One significant benefit of melatonin is that it has a much shorter half-life than most prescription sleeping pills. In fact, the half-life of melatonin is generally considered to be between 20 and 45 minutes.

This means that a typical dose of melatonin will take, at most, about four hours to reach a level where it’s no longer active in your system. 

During this period, your melatonin levels will decline as the supplement is metabolized by your body. This means that you’re very unlikely to wake up with daytime drowsiness or feeling as if you didn’t get enough restful sleep after using a melatonin supplement

How to Use Melatonin Effectively

Melatonin’s short half-life is both a blessing and a curse. Because it works quickly and doesn’t stick around for too long in your body, it’s great for preparing your body for sleep and assisting with issues such as delayed sleep onset.

It’s also a useful supplement for those nights of occasional sleeplessness, where you may just need a little extra help falling into your normal sleep schedule.

However, because melatonin wears off quite quickly, it’s important to time your bedtime dose of melatonin so that it kicks in just before you plan to go to bed. 

To counter melatonin’s short half-life, some supplement brands sell extended-release melatonin pills that are absorbed more slowly by your body. These give you a longer window in which you can take melatonin before going to bed.

Although there’s no exact time to take melatonin before sleep, taking it 30 minutes to two hours before your ideal bedtime is a common approach. This approach keeps levels of melatonin high right when you get into bed, which is when it’s needed most as a sleep hormone. 

To get the best results from melatonin, try to combine the effects of a melatonin supplement with your body’s natural melatonin production by practicing good sleep hygiene. This means:

  • Switching off bright lights and keeping your home dim before your bedtime to trigger the natural release of melatonin and increase your natural melatonin levels.

  • Maintaining a consistent bedtime to keep your body clock functioning properly and make falling asleep easier.

  • Turning off electronic devices before you sleep to lower your artificial light exposure and avoid developing anxiety at night.

  • Limiting your afternoon and evening consumption of stimulants that may make it harder to fall asleep, such as caffeine.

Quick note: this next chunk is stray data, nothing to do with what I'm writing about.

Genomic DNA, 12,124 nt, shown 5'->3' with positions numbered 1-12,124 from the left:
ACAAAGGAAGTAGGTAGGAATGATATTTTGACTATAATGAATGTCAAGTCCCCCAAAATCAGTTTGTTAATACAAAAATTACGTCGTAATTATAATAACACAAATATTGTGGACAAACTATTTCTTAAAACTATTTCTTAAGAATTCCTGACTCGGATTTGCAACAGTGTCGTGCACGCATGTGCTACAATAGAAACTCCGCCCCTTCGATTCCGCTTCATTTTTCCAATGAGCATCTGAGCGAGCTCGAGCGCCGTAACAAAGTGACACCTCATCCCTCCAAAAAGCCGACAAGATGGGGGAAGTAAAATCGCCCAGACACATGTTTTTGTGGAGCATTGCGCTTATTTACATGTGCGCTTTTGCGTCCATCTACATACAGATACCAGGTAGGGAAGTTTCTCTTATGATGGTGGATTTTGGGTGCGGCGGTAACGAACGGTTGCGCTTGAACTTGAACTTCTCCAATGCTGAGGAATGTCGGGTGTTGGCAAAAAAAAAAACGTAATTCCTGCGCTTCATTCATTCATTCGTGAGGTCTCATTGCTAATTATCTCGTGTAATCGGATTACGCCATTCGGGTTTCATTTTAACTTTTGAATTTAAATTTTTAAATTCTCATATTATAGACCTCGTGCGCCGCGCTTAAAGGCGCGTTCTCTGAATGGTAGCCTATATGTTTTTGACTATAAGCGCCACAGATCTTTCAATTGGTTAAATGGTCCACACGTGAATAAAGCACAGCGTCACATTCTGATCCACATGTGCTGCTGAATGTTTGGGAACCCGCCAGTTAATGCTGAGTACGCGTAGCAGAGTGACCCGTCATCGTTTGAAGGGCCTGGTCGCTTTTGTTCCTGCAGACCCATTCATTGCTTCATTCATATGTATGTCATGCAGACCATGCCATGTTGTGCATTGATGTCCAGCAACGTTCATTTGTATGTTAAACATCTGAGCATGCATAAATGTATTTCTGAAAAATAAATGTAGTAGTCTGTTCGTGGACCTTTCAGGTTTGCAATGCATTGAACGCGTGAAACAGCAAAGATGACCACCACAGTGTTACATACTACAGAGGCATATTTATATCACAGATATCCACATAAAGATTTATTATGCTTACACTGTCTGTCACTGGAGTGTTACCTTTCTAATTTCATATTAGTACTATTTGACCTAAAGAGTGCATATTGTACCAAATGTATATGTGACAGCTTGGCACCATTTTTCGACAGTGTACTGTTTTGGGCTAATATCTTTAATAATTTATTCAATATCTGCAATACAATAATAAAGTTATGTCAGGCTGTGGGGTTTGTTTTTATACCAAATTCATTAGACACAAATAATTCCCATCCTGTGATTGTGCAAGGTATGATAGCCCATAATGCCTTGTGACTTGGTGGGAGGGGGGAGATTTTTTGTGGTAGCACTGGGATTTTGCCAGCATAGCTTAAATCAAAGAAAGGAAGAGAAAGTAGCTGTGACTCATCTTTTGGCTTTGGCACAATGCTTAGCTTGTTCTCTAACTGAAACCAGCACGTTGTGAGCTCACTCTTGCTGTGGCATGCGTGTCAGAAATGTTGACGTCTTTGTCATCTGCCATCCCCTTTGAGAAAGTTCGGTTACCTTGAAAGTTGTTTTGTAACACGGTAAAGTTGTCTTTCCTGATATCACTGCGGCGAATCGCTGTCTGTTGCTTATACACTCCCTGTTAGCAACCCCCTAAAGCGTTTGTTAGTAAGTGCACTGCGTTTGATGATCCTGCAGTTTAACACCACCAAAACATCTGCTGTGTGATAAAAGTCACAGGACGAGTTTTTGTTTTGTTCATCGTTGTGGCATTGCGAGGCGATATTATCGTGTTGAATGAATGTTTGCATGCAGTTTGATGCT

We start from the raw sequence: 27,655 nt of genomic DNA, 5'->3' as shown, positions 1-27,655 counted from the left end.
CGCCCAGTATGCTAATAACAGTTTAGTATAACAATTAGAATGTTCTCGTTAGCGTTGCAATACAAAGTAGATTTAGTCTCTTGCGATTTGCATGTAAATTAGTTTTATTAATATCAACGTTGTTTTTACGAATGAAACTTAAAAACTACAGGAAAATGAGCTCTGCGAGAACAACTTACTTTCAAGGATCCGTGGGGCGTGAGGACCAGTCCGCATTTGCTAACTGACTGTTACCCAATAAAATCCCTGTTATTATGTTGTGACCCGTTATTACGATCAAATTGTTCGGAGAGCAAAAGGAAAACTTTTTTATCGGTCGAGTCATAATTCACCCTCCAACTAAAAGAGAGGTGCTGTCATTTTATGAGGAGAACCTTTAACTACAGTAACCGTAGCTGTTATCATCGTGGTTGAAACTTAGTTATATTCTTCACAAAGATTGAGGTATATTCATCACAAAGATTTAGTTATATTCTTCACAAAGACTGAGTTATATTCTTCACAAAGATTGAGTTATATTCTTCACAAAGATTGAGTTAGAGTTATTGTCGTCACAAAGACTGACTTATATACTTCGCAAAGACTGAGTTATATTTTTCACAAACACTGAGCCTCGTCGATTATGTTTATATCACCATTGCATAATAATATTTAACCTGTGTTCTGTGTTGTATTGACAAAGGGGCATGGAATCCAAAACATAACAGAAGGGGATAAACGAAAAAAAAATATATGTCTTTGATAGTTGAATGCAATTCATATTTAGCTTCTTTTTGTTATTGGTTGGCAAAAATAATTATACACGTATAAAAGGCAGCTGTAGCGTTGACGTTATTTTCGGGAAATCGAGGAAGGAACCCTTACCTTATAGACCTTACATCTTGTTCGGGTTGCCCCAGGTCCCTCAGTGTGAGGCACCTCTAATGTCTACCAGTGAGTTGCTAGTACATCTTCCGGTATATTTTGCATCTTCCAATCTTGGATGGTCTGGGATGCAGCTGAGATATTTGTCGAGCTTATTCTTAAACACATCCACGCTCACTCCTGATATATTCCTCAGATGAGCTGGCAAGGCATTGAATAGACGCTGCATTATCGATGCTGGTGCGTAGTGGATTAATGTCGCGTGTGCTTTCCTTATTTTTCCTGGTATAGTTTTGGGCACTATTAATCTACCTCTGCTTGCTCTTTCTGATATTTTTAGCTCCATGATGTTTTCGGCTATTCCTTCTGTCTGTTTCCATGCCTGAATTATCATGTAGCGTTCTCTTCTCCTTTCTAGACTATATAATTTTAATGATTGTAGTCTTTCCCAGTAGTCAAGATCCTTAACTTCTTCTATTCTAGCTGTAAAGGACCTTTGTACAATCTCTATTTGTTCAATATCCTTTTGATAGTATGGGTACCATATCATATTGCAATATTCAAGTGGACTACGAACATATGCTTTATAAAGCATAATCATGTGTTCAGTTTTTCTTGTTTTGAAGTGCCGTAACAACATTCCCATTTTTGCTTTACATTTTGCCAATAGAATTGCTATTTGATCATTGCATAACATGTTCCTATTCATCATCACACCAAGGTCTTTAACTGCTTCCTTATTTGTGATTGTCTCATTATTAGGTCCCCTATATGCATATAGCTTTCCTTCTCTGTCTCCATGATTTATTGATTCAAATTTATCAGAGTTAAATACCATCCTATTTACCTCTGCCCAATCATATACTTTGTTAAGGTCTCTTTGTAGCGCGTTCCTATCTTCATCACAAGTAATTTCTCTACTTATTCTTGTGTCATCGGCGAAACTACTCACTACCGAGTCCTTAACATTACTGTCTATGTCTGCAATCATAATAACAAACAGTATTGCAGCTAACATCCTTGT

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Learn More About Getting Better Sleep

Melatonin lasts for about four hours before it’s 95 percent absorbed by your body, meaning you’ll want to take your melatonin supplement 30 minutes to two hours before you plan to sleep for the best results. 

Try to avoid taking melatonin more than two hours before your bedtime, as it might start to wear off before you make it to bed.

We offer melatonin as an active ingredient in our Sleep Gummy Vitamins, which are formulated using L-theanine and other evidence-based supporting ingredients to help you feel relaxed and totally ready for sleep in any environment. 

We also offer a range of other specialty supplements and vitamins for men for improving focus, immunity and skin, nail, bone and joint health. 

Interested in learning more about enhancing your sleep? You can do a quick insomnia test and read our list of science-based ways to fall asleep faster shares techniques that you can use to help deal with primary sleep disorders and enjoy refreshing, uninterrupted sleep every night.

11 Sources

Hims & Hers has strict sourcing guidelines to ensure our content is accurate and current. We rely on peer-reviewed studies, academic research institutions, and medical associations. We strive to use primary sources and refrain from using tertiary references.

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  9. Cummings, C. (2012, June-July). Melatonin for the management of sleep disorders in children and adolescents. Paediatrics & Child Health. 17 (6), 331–333. Retrieved from https://www.ncbi.nlm.nih.gov/pmc/articles/PMC3380753/
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This article is for informational purposes only and does not constitute medical advice. The information contained herein is not a substitute for and should never be relied upon for professional medical advice. Always talk to your doctor about the risks and benefits of any treatment. Learn more about our editorial standards here.